Take the 2-minute tour ×
Stack Overflow is a question and answer site for professional and enthusiast programmers. It's 100% free, no registration required.

I'm writing a LaTeX doc using vim now, and I met a problem when using the 'gq' command to format paragraphs. For example, if I have a paragraph like this:

some
text% this is a comment
some
text

The result of 'gqap' is:

some text% this is a comment some text

And I hope it would be:

some text% this is a comment
some text

However, if the comment is standalone, 'gq' works fine:

some
text
% this is a comment
some
text

gets:

some text
% this is a comment
some text

I just don't know whether it is a bug of vim or not, and don't know how to fix it...Any help

Update:

Today I have written a vim function for 'formatexpr' to prevent vim break lines ending with "%%":

function FormatTeX()
    let lnum = v:lnum                             " I found that v:lnum and v:count may change before exiting this function, so I made a copy here
    let lcount = v:count
    let lb = lnum + lcount - 1
    let le = lb
    while lb >= lnum                              " process the file in inverse order, or we have to deal with line number changes
        if match(getline(lb), '%%$') >= 0
            if lb < le
                exec "normal! ".(lb + 1)."GzR"    " the zR here opens all fold, or the result may be wrong 
                exec "normal! gw".le."G"
            endif
            let le = lb - 1
        elseif lb == lnum
            if lcount > 1
                exec "normal! ".lb."GzR"
                exec "normal! gw".le."G"
            else
                return 1                          " when 'formatoptions' has an 'a' flag, this branch is necessary or the cursor will jump unpredictable...
                                                  " according to the source code of vim, if the return value of 'formatexpr' is non-zero, the build-in formatter is used.
            endif
        endif
        let lb = lb - 1
    endwhile
    return 0
endfunction

I hope this poor example could help other guys who is facing similar problems.

share|improve this question
    
BTW, I wonder how to prevent auto-formating for some specific lines: For example, I have a long line representing a math expression and I do not hope it gets split. –  SaltyEgg Apr 6 '13 at 10:06

2 Answers 2

up vote 2 down vote accepted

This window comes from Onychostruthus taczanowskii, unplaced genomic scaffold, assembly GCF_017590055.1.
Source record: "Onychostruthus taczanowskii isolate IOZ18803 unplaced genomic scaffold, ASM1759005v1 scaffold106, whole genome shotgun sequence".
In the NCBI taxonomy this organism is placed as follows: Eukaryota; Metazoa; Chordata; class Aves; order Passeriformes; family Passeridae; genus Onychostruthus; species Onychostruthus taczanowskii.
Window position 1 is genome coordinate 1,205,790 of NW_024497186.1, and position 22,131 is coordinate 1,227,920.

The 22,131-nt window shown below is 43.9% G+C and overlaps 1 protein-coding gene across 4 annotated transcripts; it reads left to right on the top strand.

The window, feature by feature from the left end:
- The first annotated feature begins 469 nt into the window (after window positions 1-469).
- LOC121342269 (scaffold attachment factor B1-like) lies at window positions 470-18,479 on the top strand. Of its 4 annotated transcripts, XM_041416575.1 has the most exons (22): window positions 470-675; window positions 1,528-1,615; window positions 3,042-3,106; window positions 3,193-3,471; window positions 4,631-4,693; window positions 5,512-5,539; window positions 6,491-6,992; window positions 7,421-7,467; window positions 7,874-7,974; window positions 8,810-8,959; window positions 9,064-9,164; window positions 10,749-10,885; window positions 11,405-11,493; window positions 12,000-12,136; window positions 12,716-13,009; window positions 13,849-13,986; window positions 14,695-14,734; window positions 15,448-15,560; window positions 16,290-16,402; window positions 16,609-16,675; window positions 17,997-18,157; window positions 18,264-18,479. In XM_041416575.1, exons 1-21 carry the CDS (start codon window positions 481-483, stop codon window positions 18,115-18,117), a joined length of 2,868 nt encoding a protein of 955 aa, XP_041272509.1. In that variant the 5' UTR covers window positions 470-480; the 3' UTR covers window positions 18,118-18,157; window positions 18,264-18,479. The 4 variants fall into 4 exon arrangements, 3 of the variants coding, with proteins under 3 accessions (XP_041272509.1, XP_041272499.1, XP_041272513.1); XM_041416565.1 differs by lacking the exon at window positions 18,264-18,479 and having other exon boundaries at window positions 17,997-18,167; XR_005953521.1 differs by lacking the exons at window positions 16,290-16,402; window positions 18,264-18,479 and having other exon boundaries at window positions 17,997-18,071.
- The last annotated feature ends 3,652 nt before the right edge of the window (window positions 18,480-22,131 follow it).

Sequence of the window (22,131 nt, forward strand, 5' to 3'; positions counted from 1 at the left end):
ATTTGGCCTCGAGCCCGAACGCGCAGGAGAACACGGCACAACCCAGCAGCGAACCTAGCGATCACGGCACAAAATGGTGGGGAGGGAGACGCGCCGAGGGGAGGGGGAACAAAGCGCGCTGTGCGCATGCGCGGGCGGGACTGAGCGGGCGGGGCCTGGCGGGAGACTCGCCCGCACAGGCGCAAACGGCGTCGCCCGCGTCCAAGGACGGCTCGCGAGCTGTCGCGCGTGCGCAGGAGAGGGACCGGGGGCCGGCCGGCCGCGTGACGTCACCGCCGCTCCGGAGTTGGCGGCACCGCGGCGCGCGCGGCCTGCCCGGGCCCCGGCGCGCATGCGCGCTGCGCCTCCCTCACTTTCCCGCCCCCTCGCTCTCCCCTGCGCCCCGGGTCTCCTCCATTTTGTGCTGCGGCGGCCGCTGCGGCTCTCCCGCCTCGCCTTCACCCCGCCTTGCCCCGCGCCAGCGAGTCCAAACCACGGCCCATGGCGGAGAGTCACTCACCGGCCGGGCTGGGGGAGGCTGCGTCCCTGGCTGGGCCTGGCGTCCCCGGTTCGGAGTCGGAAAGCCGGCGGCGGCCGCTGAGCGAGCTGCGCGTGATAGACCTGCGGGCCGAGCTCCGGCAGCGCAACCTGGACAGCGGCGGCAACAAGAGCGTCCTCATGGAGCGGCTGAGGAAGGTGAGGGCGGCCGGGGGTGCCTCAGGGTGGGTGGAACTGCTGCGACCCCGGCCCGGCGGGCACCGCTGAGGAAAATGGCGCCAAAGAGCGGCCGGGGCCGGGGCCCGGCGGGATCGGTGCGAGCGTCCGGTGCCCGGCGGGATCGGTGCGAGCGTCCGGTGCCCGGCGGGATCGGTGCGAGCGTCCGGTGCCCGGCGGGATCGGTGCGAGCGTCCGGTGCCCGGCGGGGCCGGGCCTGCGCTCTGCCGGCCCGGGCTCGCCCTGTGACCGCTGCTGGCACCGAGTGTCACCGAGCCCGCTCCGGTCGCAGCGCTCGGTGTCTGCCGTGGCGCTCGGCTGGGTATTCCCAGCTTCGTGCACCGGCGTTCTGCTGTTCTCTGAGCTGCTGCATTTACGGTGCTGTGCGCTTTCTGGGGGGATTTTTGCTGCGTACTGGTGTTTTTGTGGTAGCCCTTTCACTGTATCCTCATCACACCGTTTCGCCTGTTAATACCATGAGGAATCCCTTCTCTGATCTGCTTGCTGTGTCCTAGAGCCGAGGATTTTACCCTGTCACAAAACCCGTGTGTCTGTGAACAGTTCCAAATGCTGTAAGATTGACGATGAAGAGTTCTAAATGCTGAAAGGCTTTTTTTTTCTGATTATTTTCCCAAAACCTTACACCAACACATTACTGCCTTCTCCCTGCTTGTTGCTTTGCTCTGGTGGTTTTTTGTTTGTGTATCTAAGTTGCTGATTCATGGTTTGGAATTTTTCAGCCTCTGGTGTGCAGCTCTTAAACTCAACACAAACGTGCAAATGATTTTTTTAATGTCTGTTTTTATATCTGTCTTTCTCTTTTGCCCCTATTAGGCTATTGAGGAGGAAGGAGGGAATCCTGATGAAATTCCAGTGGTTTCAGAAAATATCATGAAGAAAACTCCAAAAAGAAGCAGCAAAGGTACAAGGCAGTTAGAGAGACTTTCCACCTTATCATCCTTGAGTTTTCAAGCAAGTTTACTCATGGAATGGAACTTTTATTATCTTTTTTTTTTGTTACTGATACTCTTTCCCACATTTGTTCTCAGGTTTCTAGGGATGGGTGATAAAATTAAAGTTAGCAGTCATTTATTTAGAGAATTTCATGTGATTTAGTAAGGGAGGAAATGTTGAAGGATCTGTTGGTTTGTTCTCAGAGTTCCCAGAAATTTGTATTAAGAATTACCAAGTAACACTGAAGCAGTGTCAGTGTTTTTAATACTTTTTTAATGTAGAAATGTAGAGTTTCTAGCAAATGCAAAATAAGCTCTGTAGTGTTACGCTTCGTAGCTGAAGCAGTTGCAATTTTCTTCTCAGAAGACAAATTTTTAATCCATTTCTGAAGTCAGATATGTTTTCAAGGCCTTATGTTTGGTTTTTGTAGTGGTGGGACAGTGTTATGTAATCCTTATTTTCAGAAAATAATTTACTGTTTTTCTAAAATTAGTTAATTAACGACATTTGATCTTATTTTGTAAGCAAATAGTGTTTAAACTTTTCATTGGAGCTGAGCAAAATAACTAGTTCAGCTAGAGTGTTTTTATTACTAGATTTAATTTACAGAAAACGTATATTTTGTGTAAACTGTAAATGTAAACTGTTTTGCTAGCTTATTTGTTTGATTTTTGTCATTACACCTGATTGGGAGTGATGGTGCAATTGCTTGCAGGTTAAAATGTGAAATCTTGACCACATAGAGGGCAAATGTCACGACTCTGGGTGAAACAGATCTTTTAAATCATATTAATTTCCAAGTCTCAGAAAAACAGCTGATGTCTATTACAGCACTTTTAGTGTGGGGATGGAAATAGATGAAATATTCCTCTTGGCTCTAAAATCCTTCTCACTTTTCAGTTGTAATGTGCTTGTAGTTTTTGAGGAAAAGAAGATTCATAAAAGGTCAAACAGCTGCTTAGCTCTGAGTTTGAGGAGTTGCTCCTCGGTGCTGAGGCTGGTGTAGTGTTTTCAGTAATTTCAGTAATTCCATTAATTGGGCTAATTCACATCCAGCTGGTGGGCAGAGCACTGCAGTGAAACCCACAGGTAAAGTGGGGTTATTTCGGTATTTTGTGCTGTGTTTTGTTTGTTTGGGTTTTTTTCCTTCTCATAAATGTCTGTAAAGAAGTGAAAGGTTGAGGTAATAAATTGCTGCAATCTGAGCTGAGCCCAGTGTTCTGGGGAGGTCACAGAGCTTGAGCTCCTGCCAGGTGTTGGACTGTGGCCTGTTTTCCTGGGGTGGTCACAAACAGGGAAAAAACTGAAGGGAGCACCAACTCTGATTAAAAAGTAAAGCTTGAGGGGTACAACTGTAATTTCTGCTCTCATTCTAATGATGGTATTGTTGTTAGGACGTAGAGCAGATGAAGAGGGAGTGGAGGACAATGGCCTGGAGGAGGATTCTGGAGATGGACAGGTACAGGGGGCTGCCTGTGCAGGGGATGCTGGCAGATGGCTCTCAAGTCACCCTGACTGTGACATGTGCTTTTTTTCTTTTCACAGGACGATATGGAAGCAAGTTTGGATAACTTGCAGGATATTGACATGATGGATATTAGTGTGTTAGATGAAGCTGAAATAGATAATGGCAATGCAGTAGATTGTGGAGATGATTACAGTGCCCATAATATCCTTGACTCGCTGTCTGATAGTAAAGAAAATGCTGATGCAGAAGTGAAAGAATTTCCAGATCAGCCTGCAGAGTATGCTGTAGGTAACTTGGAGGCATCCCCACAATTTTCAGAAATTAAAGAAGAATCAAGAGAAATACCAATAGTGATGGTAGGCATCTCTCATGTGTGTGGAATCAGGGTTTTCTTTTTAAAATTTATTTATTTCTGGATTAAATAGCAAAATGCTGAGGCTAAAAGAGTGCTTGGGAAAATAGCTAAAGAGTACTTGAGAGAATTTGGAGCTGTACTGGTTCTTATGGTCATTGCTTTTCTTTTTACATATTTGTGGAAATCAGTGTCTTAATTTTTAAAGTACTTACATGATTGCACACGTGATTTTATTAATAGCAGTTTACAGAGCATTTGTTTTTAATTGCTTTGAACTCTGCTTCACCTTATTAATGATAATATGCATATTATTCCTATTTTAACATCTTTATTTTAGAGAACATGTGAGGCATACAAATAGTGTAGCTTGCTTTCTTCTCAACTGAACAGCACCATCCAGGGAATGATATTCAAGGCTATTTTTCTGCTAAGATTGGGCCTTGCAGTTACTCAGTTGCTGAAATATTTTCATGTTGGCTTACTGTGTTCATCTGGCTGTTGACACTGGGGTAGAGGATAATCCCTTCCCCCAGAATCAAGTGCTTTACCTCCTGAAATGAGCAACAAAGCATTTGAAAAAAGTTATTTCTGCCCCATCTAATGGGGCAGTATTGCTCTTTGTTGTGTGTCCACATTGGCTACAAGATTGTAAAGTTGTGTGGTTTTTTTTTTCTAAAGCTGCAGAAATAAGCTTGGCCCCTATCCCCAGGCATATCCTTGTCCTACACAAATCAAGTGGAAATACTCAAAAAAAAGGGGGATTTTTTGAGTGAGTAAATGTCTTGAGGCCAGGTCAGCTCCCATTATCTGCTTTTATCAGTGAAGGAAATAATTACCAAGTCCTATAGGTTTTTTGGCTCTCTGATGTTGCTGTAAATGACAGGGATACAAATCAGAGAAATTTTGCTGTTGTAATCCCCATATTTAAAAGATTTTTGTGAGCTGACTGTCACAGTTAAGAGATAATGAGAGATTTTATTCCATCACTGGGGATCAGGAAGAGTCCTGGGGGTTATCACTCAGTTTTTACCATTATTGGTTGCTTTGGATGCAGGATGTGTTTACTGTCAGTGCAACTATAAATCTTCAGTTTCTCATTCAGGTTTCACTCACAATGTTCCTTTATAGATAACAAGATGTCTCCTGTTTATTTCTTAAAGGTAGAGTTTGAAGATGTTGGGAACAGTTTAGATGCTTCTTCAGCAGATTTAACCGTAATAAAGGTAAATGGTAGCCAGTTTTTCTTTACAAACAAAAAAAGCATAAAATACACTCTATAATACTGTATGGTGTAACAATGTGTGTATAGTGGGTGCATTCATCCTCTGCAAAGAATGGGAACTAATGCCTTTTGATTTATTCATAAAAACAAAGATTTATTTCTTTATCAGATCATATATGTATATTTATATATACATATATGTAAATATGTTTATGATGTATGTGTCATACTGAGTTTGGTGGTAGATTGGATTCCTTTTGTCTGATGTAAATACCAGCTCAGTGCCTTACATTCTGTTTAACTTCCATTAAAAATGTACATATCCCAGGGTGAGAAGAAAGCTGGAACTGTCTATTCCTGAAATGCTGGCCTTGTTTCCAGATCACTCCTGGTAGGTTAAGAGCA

There's a hint at :help format-comments:

Vim recognizes a comment by a specific string at the start of the line (ignoring white space).

Though there seems to be some special handling for three-piece comments when formatting with gq, comments that do not start at the beginning of a line aren't handled well. You have to limit the scope of your gq formatting to the text around the comments.

share|improve this answer
    
Thanks very much, and I think maybe I should set 'formatprg' to an external script for such a specific demand. –  SaltyEgg Apr 6 '13 at 13:52
    
+1 this would be right answer! @SaltyEgg don't forget accepting the answer if it helped you. –  Kent Apr 6 '13 at 17:34

Today I have written a vim function for 'formatexpr' to prevent vim break lines ending with "%%":

function FormatTeX()
    let lnum = v:lnum                             " I found that v:lnum and v:count may change before exiting this function, so I made a copy here
    let lcount = v:count
    let lb = lnum + lcount - 1
    let le = lb
    while lb >= lnum                              " process the file in inverse order, or we have to deal with line number changes
        if match(getline(lb), '%%$') >= 0
            if lb < le
                exec "normal! ".(lb + 1)."GzR"    " the zR here opens all fold, or the result may be wrong 
                exec "normal! gw".le."G"
            endif
            let le = lb - 1
        elseif lb == lnum
            if lcount > 1
                exec "normal! ".lb."GzR"
                exec "normal! gw".le."G"
            else
                return 1                          " when 'formatoptions' has an 'a' flag, this branch is necessary or the cursor will jump unpredictable...
                                                  " according to the source code of vim, if the return value of 'formatexpr' is non-zero, the build-in formatter is used.
            endif
        endif
        let lb = lb - 1
    endwhile
    return 0
endfunction

I hope this poor example could help other guys who is facing similar problems.

share|improve this answer

Your Answer

 
discard

By posting your answer, you agree to the privacy policy and terms of service.

Not the answer you're looking for? Browse other questions tagged or ask your own question.